I refused the enema. I refused to be shaved. Of course, the midwives didn’t like that. They were overwhelmed with labouring women that night (being that we were two days away from full moon) and there was no bed for me, so I hopped on to the bed that I would eventually deliver in.
I was admitted around 11.15pm that night, already in labour for almost 24 hours. When they checked me, I was about six centimetres dilated. I was terribly fussy. I did that six centimetres on my own!
: sigh : A long night later, with the doula (Bless her!) rubbing my back and keeping me hydrated and helping me to focus on my breath, and suggesting other positions to try. I must say, I fought her about getting out of the bed. My knees were rubbery and watery, and I didn’t feel able to stand. Although right up until a couple hours before I delivered, I was still walking down the long hallway to go to the bathroom.
Yet, my labour went on and on. It was delayed so long, because my water simply would not break… isn’t that funny for a daughter of two waters? Ai ya!! #160The lovely Nurse Gaskin, who was checking on me all night, went off shift and all the nurses were replaced by the day shift. They ejected the doula yet again while the ward was being handed over, and she was gone for over two hours. I had asked someone the time, and they told me it was about 9am or so. I was like “WHAT?!” I’ve been doing this too long.”
At some point during that time, I got a rush of some kind of fluid and I called the nurse and told her I thought my water had broke. She checked me and said, “No, your sack is still intact. I think it was probably just a strong show.”
I nearly burst into tears… #160 I literally begged the nurse/midwife (a nice English lady incidentally) to do it for me. The night nurse didn’t have something to break the bag (she said) but the English lady slid two fingers up there, and poof, when the bag broke it gushed! Don’t know how I could have mistaked the feeling. I thought an ocean had been let loose.
Then the contractions came fast and strong, but even as painful as those were, it wasn’t as bad as thought it was going to be. I didn’t need pain medication, because by the time it occured to me to ask for some, I was already already nearly nine centimetres dilated and there wasn’t any real point. The doula came back about 40 minutes after the nurse broke my water for me.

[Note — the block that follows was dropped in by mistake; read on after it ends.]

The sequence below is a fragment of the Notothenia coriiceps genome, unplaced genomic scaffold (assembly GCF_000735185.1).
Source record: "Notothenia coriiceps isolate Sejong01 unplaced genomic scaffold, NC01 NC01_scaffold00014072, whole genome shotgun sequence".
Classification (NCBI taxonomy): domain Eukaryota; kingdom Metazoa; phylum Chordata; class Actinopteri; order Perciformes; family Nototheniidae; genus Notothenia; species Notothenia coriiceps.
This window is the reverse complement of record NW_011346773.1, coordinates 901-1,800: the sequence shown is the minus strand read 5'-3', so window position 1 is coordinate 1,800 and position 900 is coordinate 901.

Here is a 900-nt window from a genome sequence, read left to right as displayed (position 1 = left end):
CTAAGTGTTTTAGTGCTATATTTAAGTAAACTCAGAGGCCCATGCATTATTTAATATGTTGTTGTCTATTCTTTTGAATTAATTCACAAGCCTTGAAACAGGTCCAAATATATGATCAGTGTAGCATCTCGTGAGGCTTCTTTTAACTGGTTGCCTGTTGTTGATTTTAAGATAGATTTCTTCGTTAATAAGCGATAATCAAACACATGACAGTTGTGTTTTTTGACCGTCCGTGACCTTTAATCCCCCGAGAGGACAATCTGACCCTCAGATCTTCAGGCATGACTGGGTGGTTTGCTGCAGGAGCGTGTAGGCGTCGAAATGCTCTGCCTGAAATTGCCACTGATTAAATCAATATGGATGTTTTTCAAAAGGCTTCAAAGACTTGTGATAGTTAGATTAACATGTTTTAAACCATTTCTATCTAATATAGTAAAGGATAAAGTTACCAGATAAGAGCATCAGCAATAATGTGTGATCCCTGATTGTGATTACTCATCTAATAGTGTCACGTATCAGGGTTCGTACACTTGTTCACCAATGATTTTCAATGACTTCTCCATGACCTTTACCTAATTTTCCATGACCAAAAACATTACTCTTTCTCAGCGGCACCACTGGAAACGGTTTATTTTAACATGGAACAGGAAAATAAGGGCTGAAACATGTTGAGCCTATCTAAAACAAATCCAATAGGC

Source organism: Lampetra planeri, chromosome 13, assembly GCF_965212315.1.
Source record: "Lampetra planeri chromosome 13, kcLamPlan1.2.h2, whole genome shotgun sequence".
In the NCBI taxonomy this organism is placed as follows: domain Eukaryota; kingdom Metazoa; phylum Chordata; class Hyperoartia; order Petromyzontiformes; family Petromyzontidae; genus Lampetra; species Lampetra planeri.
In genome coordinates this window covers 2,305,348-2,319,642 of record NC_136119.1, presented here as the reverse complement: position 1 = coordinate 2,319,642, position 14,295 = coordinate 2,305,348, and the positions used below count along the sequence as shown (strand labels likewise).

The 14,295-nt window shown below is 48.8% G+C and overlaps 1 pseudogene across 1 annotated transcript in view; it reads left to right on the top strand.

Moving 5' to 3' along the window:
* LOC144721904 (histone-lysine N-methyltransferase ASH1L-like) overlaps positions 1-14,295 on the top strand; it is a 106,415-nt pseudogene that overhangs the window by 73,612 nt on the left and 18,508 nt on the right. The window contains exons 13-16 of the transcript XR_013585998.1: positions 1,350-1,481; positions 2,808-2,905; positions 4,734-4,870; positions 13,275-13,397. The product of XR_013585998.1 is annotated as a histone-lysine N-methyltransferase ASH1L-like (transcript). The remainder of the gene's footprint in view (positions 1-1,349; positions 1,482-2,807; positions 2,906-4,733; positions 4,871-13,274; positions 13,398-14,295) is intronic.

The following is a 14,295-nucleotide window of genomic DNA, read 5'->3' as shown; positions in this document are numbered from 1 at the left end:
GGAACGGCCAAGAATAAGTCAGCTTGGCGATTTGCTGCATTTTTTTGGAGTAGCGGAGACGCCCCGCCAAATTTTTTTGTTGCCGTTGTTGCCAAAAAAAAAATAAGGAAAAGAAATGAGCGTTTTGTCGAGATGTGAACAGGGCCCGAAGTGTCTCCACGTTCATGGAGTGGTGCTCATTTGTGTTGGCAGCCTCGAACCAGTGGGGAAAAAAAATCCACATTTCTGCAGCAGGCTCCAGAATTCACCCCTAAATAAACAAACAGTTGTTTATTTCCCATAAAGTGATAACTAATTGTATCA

Two hours or so of these hot and hard contractions, and chile I was begging to push for what seemed like ages, but the nurse kept saying, “Don’t push!” I still had an anterior lip, and wasn’t ready…
My mother called while I was there, and I heard the doula tell her that I wanted to push, but that the nurse wouldn’t let me push. Now, unbeknownst to me, my mother got on the phone and called my obstetrician, and begged him to do something, anything at all, although what he could have done I don’t know, the midwives run the labour ward and they only call doctors if something is wrong. At any rate, the Sister who runs the labour ward came and saw to me after the doula came back. She kept telling me not to push yet, because I wasn’t fully dilated yet, I still had this little lip right?
Chile, I pushed hear! Just not very hard… little pushes to relieve the pressure and to encourage that anterior lip to pull back. I had to get the child out, because by this point I was knackered. I had been in labour for more than 30 hours (time got a little fuzzy on me after my water was broken) and I just had reached what I thought was the limit of my endurance. I just wanted to get the little guy OUT!!
You would think after all that time, that the baby would be in distress… my little man was good. His heartbeat was strong, strong right up to the end.
Now I had the overwhelming urge to pee, and a few hours earlier had managed to go on the bedpan before Nurse Gaskin went home, but now I sat on the bed pan for ages and nothing would come out. What’s more, my big full bladder was blocking our boy’s passage. So the lovely Nurse Brathwaite pulled out a catheter kit and proceeded to thread it into my poor little uretha. It was uncomfortable no joke, but all that pee came out. (Incidentally, since the catheter I pee like gangbusters now! Like it opened my uretha just that much…)
After my bladder was drained, and the catheter removed… #160one of the doctors from the antenatal clinic who had been checking on me came and put in an IV drip to pump fluids into me, because she said I’d been going for so long. It was great, because although I had been drinking water all night, after a few minutes I didn’t feel thirsty anymore.
Nurse Brathwaite gave me another half hour or so, and when she came in to check my blood pressure and the baby’s heart rate again, I begged her to let me push, because I could feel the baby’s head start to slide down. It felt like pressure, just enormous pressure. I was in pain, but the pain was superseded by pressure, and the pain continued to be manageable. When Brathwaite checked me, I was fully dilated, and the delivery team swung into action.